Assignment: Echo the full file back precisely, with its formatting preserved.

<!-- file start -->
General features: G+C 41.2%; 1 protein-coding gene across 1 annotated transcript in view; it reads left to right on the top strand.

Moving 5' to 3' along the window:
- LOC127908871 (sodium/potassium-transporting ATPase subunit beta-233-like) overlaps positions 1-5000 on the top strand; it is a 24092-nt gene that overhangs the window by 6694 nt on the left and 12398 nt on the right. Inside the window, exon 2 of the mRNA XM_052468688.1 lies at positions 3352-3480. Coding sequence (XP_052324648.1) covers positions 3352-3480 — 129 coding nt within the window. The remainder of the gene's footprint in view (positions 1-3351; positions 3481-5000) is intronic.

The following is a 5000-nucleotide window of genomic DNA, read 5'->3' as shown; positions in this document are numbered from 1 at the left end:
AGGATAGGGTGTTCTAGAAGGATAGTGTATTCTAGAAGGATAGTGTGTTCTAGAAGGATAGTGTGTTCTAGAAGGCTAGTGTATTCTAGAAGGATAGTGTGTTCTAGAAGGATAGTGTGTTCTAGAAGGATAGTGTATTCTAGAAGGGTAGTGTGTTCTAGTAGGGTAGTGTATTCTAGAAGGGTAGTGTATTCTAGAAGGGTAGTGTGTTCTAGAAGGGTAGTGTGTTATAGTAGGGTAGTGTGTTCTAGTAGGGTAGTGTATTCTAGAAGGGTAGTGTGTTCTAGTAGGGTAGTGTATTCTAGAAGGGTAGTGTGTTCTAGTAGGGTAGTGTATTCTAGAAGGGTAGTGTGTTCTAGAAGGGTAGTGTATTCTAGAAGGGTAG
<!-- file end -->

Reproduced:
General features: G+C 41.2%; 1 protein-coding gene across 1 annotated transcript in view; it reads left to right on the top strand.

Moving 5' to 3' along the window:
- LOC127908871 (sodium/potassium-transporting ATPase subunit beta-233-like) overlaps positions 1-5000 on the top strand; it is a 24092-nt gene that overhangs the window by 6694 nt on the left and 12398 nt on the right. Inside the window, exon 2 of the mRNA XM_052468688.1 lies at positions 3352-3480. Coding sequence (XP_052324648.1) covers positions 3352-3480 — 129 coding nt within the window. The remainder of the gene's footprint in view (positions 1-3351; positions 3481-5000) is intronic.

The following is a 5000-nucleotide window of genomic DNA, read 5'->3' as shown; positions in this document are numbered from 1 at the left end:
AGGATAGGGTGTTCTAGAAGGATAGTGTATTCTAGAAGGATAGTGTGTTCTAGAAGGATAGTGTGTTCTAGAAGGCTAGTGTATTCTAGAAGGATAGTGTGTTCTAGAAGGATAGTGTGTTCTAGAAGGATAGTGTATTCTAGAAGGGTAGTGTGTTCTAGTAGGGTAGTGTATTCTAGAAGGGTAGTGTATTCTAGAAGGGTAGTGTGTTCTAGAAGGGTAGTGTGTTATAGTAGGGTAGTGTGTTCTAGTAGGGTAGTGTATTCTAGAAGGGTAGTGTGTTCTAGTAGGGTAGTGTATTCTAGAAGGGTAGTGTGTTCTAGTAGGGTAGTGTATTCTAGAAGGGTAGTGTGTTCTAGAAGGGTAGTGTATTCTAGAAGGGTAG